Chapter 1 "Sorting Things Out" hits the ground running by flying through coverage (and implementation) of Selection sort, Insertion sort, and Shell sort in just five pages. Almost the entire remainder of the chapter, nearly 20 pages, is devoted to the classic QuickSort. This heavily biased approach gave me the impression that the author judged QuickSort to be the only sorting algorithm worth writing about. It is also in these pages that you get to like or hate one particular aspect of the writing style that permeates this book: The author loves to use the first person at every opportunity ("I did", "I found", "My solution", "My requirements"). Indeed, the thesis of the book often comes across as "Hey, look at my cool library of classes." The unfortunate side effect of his style is that the presented material doesn't seem to have been crafted for, or targeted at, you, the reader, but rather amounts to documentation for some of the author's personal, but admittedly valuable, Java class library.

Chapter 2 "Mathematical Components" begins with "I programmed my first numerical applications in FORTRAN, on a DEC PDP-8 back in the late 1970s" and continues by showing classes for the manipulation of polynomials, complex numbers, complex number polynomials, and the Fast Fourier Transform (FFT). Before finally giving us the `PolynomialFFT`

class, the author sprinkles two pages with mathematical formulas like this one:

I'm sure most *JavaWorld* readers don't get *serious* mathitis attacks at the mere sight of such a summation formula, but with *N*, *I*, and *k* left totally up to the reader to "reverse engineer" their meaning, I wondered what the point of it all was. In addition, the FFT is only touched upon to implement a faster-than-normal polynomial multiplier, but without even a hint at any possible applications.

Chapter 3 "Java Strings and Text" is mainly about the Boyer-Moore string searching algorithm, one of the fastest algorithms to do constant (that is, non-pattern) substring searches. (By the way, the shown implementation clearly illustrates why Boyer-Moore isn't used in Java's own `String.indexOf()`

: Because Java relies on Unicode characters for its strings, and because Boyer-Moore relies on a look-up table indexed by character code, a Java implementation needs a LUT with 65536 entries, amounting to 256 kilobytes of table storage alone [using a non-optimized implementation].)

Chapter 4 "Layout Managers" presents a (vertical) `VFlowLayout`

and a `ClockLayout`

. Chapter 5 "High-Performance Containers" lists implementations for a stack, queue, dequeue ("double-ended" queues), heap, and priority queue. All of these implementations are based on Java's native arrays, but do not use array-growing techniques like `java.util.Vector`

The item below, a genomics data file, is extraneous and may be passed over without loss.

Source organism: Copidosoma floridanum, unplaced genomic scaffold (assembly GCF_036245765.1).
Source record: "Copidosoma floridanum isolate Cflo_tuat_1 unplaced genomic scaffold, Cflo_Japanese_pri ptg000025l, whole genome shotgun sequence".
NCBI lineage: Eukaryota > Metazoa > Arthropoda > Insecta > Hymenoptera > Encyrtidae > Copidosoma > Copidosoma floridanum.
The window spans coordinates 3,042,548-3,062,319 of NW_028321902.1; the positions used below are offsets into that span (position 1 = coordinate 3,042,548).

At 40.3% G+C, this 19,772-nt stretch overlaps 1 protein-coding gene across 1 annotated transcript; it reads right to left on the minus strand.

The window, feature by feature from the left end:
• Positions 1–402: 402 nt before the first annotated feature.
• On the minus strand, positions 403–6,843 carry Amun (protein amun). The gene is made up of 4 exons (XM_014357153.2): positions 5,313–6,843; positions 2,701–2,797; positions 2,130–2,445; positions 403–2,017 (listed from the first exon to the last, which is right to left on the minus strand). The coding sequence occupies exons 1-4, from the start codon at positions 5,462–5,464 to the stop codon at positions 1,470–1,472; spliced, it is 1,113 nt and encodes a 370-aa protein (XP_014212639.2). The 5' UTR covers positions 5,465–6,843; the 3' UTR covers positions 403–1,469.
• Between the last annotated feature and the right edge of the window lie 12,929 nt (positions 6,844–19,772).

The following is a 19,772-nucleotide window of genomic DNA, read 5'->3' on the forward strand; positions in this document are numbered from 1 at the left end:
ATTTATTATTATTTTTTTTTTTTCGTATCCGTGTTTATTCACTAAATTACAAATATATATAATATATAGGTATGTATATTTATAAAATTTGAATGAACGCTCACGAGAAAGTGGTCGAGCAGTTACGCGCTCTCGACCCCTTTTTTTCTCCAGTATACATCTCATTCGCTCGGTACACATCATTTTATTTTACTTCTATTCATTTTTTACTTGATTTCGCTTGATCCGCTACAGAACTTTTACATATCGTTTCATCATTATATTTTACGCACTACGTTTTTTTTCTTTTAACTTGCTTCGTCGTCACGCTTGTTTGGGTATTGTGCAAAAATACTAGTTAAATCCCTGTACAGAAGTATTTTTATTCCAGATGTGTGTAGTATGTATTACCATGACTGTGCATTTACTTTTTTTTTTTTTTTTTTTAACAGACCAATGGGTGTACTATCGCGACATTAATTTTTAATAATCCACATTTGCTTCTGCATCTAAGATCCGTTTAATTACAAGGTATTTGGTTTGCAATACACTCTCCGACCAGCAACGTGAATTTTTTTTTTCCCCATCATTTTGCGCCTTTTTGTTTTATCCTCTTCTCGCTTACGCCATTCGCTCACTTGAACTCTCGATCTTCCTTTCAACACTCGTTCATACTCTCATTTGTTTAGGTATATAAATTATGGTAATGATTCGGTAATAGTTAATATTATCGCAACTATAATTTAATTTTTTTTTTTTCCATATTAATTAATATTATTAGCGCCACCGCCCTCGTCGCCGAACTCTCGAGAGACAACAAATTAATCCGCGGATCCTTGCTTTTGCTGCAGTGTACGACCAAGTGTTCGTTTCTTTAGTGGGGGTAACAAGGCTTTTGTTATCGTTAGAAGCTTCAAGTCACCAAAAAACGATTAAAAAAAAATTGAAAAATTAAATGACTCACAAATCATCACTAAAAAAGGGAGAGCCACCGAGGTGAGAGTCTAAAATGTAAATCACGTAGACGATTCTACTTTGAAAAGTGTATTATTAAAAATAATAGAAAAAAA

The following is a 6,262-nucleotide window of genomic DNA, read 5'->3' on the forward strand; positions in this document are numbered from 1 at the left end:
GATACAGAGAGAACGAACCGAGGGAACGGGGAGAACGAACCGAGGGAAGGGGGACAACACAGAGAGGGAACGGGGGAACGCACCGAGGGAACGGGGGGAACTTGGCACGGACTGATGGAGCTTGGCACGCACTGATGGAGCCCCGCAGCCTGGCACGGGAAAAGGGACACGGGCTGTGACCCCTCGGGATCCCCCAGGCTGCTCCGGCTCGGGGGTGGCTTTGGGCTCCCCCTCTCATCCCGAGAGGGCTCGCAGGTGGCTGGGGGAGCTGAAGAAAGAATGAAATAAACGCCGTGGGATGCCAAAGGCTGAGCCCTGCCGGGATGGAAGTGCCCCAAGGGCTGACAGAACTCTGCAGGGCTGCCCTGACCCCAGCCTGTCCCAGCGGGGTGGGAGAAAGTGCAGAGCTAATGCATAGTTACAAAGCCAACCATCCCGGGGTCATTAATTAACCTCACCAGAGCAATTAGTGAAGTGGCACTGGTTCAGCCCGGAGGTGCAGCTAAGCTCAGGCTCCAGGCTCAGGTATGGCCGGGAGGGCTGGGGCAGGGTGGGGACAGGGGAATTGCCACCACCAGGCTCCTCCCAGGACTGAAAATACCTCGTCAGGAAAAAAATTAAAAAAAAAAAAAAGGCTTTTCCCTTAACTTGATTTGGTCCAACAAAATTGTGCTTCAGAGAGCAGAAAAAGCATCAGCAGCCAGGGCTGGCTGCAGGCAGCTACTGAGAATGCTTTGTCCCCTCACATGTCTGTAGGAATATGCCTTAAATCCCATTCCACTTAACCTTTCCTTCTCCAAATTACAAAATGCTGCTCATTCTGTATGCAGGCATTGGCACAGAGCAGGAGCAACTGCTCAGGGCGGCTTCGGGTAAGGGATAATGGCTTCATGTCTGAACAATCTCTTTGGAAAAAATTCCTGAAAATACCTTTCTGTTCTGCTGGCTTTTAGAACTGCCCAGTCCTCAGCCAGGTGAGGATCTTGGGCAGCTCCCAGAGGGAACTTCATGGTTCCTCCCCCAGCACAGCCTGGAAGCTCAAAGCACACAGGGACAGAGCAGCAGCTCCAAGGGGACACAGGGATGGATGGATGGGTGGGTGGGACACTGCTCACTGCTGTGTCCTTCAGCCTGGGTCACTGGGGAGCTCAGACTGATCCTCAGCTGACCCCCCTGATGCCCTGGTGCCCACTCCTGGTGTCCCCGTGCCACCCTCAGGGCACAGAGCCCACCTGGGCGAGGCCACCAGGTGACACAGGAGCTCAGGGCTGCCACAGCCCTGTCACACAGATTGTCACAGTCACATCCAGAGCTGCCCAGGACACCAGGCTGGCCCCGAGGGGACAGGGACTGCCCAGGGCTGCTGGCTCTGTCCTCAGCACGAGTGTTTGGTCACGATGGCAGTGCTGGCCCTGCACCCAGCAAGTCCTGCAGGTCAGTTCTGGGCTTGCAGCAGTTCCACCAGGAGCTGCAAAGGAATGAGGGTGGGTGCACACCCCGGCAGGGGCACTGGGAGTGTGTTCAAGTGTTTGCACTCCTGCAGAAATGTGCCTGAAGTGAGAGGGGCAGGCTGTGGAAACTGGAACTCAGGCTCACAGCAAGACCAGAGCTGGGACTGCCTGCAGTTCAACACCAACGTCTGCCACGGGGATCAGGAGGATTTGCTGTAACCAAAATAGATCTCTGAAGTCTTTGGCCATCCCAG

does; in other words, these containers have a fixed capacity (so it would be more accurate to state that these are fast containers, because their fixed capacity isn't exactly a high-performance feature!).

Chapter 6 "Tree Structures" discusses binary trees and common operations on binary trees, and presents an implementation. The issue of unbalanced trees leads to a further discussion of self-balancing red-black trees. As is often the case in this book, the text surrounding red-black trees is extremely terse, with most of the implementation left unexplained.

Chapter 7 "Finite State Machines and Evolving Software" combines two very different topics. After a very short introduction on state machines and the implementation of one, Ladd writes about a topic close to my heart: evolution and the use of natural selection principles in the design of adaptable (or learning) software systems. The reader then discovers why FSMs were briefly introduced earlier: Ladd uses an FSM to give a simulated ant a primitive "brain" that is tasked with learning how to follow a trail of food in a virtual environment. The learning is done across ant generations (not by the individual ants) by letting the same forces of evolution act on Ladd's ants as on real, flesh-and-chitin ants. The chapter ends with a brief intro on random numbers and code to make `java.lang.Math.random()`

obsolete.

Chapter 8 "Matrices and Linear Algebra" develops classes to test and manipulate matrices, with a view to solving simultaneous linear equations. Gaussian elimination is briefly explained (and implemented), but the remainder of the chapter tackles the more mathematically advanced "LUP decomposition" approach (lower-upper-permutation).

Chapter 9 "Serialization" is simple and pure, delving into Java's serialization API as a preparation for the following chapters' reliance on this service.